Oil Boom Throws Kenyan Hoteliers Lifeline

Oil Boom Throws Kenyan Hoteliers Lifeline

Hoteliers, one of the hardest hit businesses by rising violence in Kenya, may have been offered a lifeline as new oil find in Turkana County is boosting the influx of foreigners.

Kenya’s tourism sector has contributed 15 percent to GDP in recent years, but a spike in local violence is chasing more tourists from the East African economic powerhouse. International warnings prompted the exit of the unnerved tour companies that evacuated clients from Mombasa, Kenya’s coastal tourist hub months ago.

Empty luxurious hotels and resorts on Lamu Island were the result of a exodus. Operators have given up and are now admitting it could take years to restore confidence after seeing a continuous downward trend in tourism inflow.

While tourism has failed hoteliers on Lamu Island, hoteliers in Lokichar region in Turkana County are expanding their bed capacity to accommodate the increased number of visitors in the region.

“We are going to expand our bed capacity as we capitalise on increased number of people who are seeking accommodation here,” said Willie Roberts, the director of African Camp Solutions (ACS).

ACS has leased a large expanse of land from Turkana County, as it seeks to expand its multi-million resort with a capacity of 81 beds, up from just 8 it had about a year ago.

British oil exploration firm Tullow Plc has made multiple discoveries in the region and has continued exploration, working with its partner Africa Oil.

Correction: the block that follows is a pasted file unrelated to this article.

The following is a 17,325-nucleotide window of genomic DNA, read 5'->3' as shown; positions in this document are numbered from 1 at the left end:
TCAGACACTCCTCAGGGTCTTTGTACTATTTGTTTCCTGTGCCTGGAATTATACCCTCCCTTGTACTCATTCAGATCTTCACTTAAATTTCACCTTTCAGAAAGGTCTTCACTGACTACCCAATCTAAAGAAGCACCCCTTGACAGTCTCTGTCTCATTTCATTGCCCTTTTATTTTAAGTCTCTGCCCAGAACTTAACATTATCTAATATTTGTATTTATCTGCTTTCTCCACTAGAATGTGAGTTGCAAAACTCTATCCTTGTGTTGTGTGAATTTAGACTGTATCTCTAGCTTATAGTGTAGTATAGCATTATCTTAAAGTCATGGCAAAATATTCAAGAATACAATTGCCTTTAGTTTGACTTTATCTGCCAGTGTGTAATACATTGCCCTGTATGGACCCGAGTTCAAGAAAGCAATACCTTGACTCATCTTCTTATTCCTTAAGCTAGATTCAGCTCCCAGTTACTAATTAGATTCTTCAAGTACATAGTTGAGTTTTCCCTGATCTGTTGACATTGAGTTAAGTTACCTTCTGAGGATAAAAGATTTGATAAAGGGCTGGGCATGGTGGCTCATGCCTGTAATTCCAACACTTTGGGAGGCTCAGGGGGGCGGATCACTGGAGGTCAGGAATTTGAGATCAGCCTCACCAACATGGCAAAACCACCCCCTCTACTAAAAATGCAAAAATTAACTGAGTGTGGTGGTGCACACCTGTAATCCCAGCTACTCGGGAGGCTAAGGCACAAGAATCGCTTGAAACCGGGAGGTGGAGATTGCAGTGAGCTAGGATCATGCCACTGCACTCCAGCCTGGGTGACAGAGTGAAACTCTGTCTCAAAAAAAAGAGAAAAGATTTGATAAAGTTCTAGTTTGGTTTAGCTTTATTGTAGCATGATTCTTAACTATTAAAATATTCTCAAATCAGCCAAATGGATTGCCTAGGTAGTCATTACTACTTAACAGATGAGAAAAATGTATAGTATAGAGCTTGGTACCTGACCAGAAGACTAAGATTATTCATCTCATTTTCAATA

The discovery of oil has brought about a new demand for luxurious accommodation, as expatriates come to work in the oil fields.

Airlines are also starting to recognise the emergence of a new business environment in Kenya, with Nairobi-based low-cost airline, Fly 540 and international cargo aircraft, Astral Aviation both expressing plans to start flying to Lokichar using the Kapese airstrip owned by ACS.

“The two weekly flights that we want to start will reduce considerably the transit time for oil and gas shipments from the current three days by road to only an hour by air,” said Sanjeev Gadhia, managing director of Astral Aviation.

With more business opportunities opening up in the region, demand for luxury accommodation is increasing; players in Kenya’s hospitality industry, especially hoteliers in Lamu, still bearing the brunt of violence in the region, should take note.

Source: Ventures Africa